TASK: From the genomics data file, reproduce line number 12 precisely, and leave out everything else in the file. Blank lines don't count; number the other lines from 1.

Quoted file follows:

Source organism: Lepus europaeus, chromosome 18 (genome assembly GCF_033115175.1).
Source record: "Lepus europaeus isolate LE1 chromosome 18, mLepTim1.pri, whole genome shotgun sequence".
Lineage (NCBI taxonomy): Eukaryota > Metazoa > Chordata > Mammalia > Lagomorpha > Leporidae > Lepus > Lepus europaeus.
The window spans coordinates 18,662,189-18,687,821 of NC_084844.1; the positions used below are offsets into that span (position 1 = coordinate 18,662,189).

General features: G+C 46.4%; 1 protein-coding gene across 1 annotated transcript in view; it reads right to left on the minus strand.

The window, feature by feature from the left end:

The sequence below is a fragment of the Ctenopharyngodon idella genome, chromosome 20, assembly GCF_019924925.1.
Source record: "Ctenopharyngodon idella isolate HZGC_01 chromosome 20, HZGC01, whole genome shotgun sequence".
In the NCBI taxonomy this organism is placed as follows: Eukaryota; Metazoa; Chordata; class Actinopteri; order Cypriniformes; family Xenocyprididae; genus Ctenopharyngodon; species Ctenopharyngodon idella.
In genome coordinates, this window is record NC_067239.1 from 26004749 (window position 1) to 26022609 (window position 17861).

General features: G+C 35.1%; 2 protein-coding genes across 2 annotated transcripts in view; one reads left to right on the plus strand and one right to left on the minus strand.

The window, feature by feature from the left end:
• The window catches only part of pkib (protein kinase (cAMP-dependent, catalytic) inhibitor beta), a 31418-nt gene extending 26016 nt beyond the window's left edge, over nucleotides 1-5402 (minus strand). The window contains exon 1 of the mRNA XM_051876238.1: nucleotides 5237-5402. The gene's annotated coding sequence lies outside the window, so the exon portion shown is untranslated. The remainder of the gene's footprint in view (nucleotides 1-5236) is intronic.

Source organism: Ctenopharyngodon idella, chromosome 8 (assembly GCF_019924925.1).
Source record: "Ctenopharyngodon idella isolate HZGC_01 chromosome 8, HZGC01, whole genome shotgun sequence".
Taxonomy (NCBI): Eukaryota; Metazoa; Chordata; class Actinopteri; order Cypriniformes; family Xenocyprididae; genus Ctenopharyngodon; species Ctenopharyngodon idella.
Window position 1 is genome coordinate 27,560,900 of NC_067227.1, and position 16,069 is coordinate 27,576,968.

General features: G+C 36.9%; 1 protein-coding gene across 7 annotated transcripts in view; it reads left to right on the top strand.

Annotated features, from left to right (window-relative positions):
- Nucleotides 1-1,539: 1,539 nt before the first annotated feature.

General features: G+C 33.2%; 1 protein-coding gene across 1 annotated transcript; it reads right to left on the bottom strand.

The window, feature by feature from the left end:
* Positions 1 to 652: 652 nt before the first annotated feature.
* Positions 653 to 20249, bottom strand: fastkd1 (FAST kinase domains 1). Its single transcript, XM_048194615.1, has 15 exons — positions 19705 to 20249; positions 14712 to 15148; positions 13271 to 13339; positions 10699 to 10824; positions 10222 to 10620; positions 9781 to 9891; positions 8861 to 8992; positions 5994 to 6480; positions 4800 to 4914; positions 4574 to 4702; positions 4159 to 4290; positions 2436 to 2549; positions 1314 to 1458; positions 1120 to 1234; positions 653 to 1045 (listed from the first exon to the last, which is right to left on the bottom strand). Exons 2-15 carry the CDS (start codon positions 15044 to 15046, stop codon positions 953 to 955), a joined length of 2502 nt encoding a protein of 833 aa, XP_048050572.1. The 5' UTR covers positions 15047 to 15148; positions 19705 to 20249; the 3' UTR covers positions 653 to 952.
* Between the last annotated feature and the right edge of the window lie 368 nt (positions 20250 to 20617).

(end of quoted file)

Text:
The window, feature by feature from the left end: